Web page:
Washington Post on Records, Donations

Today’s Washington Post runs editorials in favor of the repeal of Executive Order 13233 and in favor of disclosing donations to Presidential libraries.  (You have to register to read the pieces, but access appears open).

With the Order, writes the Post, “Mr. Bush not only compelled presidents to honor the requests of their predecessors but also took the unprecedented step of extending to their relatives and to the vice president the right to invoke executive privilege. Archivists would have to go to court to try to get the documents they were seeking. The emphasis is on “try,” because even if archivists won in court, the former and current president could delay the release of documents indefinitely.”

In terms of donations, the paper condemns the ethics of collecting substantial amounts of money without disclosure from those who may be seeking government contracts, favorable legislation, or pardons.  “Bill Clinton, and Ronald Reagan before him,” the piece mentions, “amassed millions in pledges this way — including, as it turned out in Mr. Clinton’s case, from donors who then lobbied for, and secured, presidential pardons.”

This piece also offers a quick gloss on the odd nature of Presidential libraries, as pithy as any I’ve seen:

Presidential libraries are not ordinary charities, and the ordinary concerns about preserving the privacy of charitable contributions do not apply to them. They are hybrid institutions, built and endowed with private funds but ultimately public property run by the National Archives.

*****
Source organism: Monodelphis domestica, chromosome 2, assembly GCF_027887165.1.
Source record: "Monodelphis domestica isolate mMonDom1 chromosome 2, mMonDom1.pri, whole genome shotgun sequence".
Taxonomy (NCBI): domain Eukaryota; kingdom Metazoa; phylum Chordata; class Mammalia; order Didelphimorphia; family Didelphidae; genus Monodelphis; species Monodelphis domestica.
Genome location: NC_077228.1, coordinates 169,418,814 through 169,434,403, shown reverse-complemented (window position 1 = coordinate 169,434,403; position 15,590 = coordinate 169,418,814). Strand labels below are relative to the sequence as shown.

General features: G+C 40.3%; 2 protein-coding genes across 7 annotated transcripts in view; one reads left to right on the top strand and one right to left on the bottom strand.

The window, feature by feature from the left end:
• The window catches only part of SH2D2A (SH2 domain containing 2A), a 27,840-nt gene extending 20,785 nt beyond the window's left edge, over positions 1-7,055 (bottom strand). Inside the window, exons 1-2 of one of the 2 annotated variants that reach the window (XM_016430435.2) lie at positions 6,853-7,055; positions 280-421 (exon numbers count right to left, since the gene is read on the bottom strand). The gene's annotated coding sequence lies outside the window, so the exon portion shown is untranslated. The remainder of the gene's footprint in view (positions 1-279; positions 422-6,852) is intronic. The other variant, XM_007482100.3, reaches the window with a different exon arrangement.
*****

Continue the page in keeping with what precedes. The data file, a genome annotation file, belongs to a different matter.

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4 Responses to Washington Post on Records, Donations

  1. These are good editorials, but at the end of the second one it says:

    “It is imperative, this time around, that the measure be passed and signed into law — by the first president whose fundraising it would bring into the sunlight.”

    The idea that President Bush is going to sign this into law is, I think, naive. I think both of these measures, if they are to become law, will need to be passed over a veto by Bush.

  2. Maarja Krusten says:

    Thanks for posting this, Dr. Johnson.

    Let me point out that The Washington Post’s op ed,”Records in the Open,” errs when it states that

    “Archivists would have to go to court to try to get the documents they
    were seeking. The emphasis is on “try,” because even if archivists won
    in court, the former and current president could delay the release of
    documents indefinitely.”

    Archivists already hold the records in question, they have no need to
    seek them. The Bush executive order applies to records that federal
    archivists have screened for national security, privacy, and other FOIA
    exemptions (save one) and deemed releasable to the public. Moreover,
    as executive branch employees, archivists are obligated to accept and
    honor a claim of executive privilege. It is historians and other
    researchers outside the National Archives, not the federal archivists,
    who have the option of going to court. See the explanation by a legal expert at
    http://www.citizen.org/pressroom/release.cfm?ID=2390

    As I’ve mentioned previously, the National Archives does not speak for itself in court. It is lawyers working in the Department of Justice who file pleadings and otherwise represent the government in court in all matters involving NARA.

    As always, I appreciate your willingness to let me post here, thanks again.

    Maarja

    Submitted at 8:56 pm Eastern time

  3. Maarja Krusten says:

    See
    http://news.yahoo.com/s/ap/20070314/ap_on_go_co/congress_sunshine_2
    which suggests that the President’s advisors plan to advise him to veto the Presidential Records Act amendment should it reach his desk.

    Submitted at 7:40 am Eastern time from home

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